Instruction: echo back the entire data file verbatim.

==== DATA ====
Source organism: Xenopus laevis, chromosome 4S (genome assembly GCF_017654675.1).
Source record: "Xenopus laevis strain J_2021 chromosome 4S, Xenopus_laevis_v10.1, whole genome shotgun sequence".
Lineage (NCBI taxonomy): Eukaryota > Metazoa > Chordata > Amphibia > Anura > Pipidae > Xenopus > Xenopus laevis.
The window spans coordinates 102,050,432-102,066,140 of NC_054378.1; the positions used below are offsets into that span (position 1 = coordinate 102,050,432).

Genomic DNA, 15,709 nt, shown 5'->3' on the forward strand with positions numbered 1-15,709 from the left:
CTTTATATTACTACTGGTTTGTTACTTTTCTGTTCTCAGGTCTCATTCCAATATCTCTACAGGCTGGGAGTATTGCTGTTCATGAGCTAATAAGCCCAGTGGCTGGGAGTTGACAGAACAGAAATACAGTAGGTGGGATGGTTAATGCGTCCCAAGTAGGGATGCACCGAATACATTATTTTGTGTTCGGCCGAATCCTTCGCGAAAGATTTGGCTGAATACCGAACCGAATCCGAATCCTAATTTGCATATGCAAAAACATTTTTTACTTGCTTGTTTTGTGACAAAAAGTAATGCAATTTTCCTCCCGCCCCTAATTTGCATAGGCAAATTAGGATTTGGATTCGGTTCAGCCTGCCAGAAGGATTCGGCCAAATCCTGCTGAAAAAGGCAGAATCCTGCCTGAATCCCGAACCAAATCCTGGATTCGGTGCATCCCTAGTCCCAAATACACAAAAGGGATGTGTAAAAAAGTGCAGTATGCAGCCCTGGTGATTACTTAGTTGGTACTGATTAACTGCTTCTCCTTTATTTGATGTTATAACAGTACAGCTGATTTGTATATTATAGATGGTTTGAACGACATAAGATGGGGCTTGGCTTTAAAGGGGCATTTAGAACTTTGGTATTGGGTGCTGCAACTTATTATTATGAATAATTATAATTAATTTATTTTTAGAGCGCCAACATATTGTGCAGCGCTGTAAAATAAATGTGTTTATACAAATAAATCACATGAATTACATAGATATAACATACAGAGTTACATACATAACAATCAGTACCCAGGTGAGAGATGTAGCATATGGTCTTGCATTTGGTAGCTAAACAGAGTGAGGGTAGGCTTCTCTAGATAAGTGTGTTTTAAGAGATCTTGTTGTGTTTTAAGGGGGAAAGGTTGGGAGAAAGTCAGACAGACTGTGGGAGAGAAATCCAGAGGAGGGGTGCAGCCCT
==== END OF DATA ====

Source organism: Xenopus laevis, chromosome 4S (genome assembly GCF_017654675.1).
Source record: "Xenopus laevis strain J_2021 chromosome 4S, Xenopus_laevis_v10.1, whole genome shotgun sequence".
Lineage (NCBI taxonomy): Eukaryota > Metazoa > Chordata > Amphibia > Anura > Pipidae > Xenopus > Xenopus laevis.
The window spans coordinates 102,050,432-102,066,140 of NC_054378.1; the positions used below are offsets into that span (position 1 = coordinate 102,050,432).

Genomic DNA, 15,709 nt, shown 5'->3' on the forward strand with positions numbered 1-15,709 from the left:
CTTTATATTACTACTGGTTTGTTACTTTTCTGTTCTCAGGTCTCATTCCAATATCTCTACAGGCTGGGAGTATTGCTGTTCATGAGCTAATAAGCCCAGTGGCTGGGAGTTGACAGAACAGAAATACAGTAGGTGGGATGGTTAATGCGTCCCAAGTAGGGATGCACCGAATACATTATTTTGTGTTCGGCCGAATCCTTCGCGAAAGATTTGGCTGAATACCGAACCGAATCCGAATCCTAATTTGCATATGCAAAAACATTTTTTACTTGCTTGTTTTGTGACAAAAAGTAATGCAATTTTCCTCCCGCCCCTAATTTGCATAGGCAAATTAGGATTTGGATTCGGTTCAGCCTGCCAGAAGGATTCGGCCAAATCCTGCTGAAAAAGGCAGAATCCTGCCTGAATCCCGAACCAAATCCTGGATTCGGTGCATCCCTAGTCCCAAATACACAAAAGGGATGTGTAAAAAAGTGCAGTATGCAGCCCTGGTGATTACTTAGTTGGTACTGATTAACTGCTTCTCCTTTATTTGATGTTATAACAGTACAGCTGATTTGTATATTATAGATGGTTTGAACGACATAAGATGGGGCTTGGCTTTAAAGGGGCATTTAGAACTTTGGTATTGGGTGCTGCAACTTATTATTATGAATAATTATAATTAATTTATTTTTAGAGCGCCAACATATTGTGCAGCGCTGTAAAATAAATGTGTTTATACAAATAAATCACATGAATTACATAGATATAACATACAGAGTTACATACATAACAATCAGTACCCAGGTGAGAGATGTAGCATATGGTCTTGCATTTGGTAGCTAAACAGAGTGAGGGTAGGCTTCTCTAGATAAGTGTGTTTTAAGAGATCTTGTTGTGTTTTAAGGGGGAAAGGTTGGGAGAAAGTCAGACAGACTGTGGGAGAGAAATCCAGAGGAGGGGTGCAGCCCT